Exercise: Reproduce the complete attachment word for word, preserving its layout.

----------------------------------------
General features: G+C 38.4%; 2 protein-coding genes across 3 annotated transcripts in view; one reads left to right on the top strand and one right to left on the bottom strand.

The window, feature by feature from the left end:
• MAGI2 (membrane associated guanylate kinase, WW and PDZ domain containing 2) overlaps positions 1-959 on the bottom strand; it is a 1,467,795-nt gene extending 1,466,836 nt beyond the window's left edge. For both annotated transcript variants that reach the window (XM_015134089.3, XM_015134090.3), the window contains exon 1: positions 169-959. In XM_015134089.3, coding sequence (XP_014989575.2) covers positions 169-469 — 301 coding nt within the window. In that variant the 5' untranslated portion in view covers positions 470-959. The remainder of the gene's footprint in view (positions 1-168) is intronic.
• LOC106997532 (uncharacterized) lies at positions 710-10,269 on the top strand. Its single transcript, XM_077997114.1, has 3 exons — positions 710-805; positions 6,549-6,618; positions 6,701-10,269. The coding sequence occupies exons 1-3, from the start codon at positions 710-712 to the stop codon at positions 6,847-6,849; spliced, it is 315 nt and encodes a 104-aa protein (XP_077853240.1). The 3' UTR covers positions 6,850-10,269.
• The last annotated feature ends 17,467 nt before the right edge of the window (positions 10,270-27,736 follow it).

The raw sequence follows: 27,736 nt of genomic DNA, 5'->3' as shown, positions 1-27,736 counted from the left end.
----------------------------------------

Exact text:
General features: G+C 38.4%; 2 protein-coding genes across 3 annotated transcripts in view; one reads left to right on the top strand and one right to left on the bottom strand.

The window, feature by feature from the left end:
• MAGI2 (membrane associated guanylate kinase, WW and PDZ domain containing 2) overlaps positions 1-959 on the bottom strand; it is a 1,467,795-nt gene extending 1,466,836 nt beyond the window's left edge. For both annotated transcript variants that reach the window (XM_015134089.3, XM_015134090.3), the window contains exon 1: positions 169-959. In XM_015134089.3, coding sequence (XP_014989575.2) covers positions 169-469 — 301 coding nt within the window. In that variant the 5' untranslated portion in view covers positions 470-959. The remainder of the gene's footprint in view (positions 1-168) is intronic.
• LOC106997532 (uncharacterized) lies at positions 710-10,269 on the top strand. Its single transcript, XM_077997114.1, has 3 exons — positions 710-805; positions 6,549-6,618; positions 6,701-10,269. The coding sequence occupies exons 1-3, from the start codon at positions 710-712 to the stop codon at positions 6,847-6,849; spliced, it is 315 nt and encodes a 104-aa protein (XP_077853240.1). The 3' UTR covers positions 6,850-10,269.
• The last annotated feature ends 17,467 nt before the right edge of the window (positions 10,270-27,736 follow it).

The raw sequence follows: 27,736 nt of genomic DNA, 5'->3' as shown, positions 1-27,736 counted from the left end.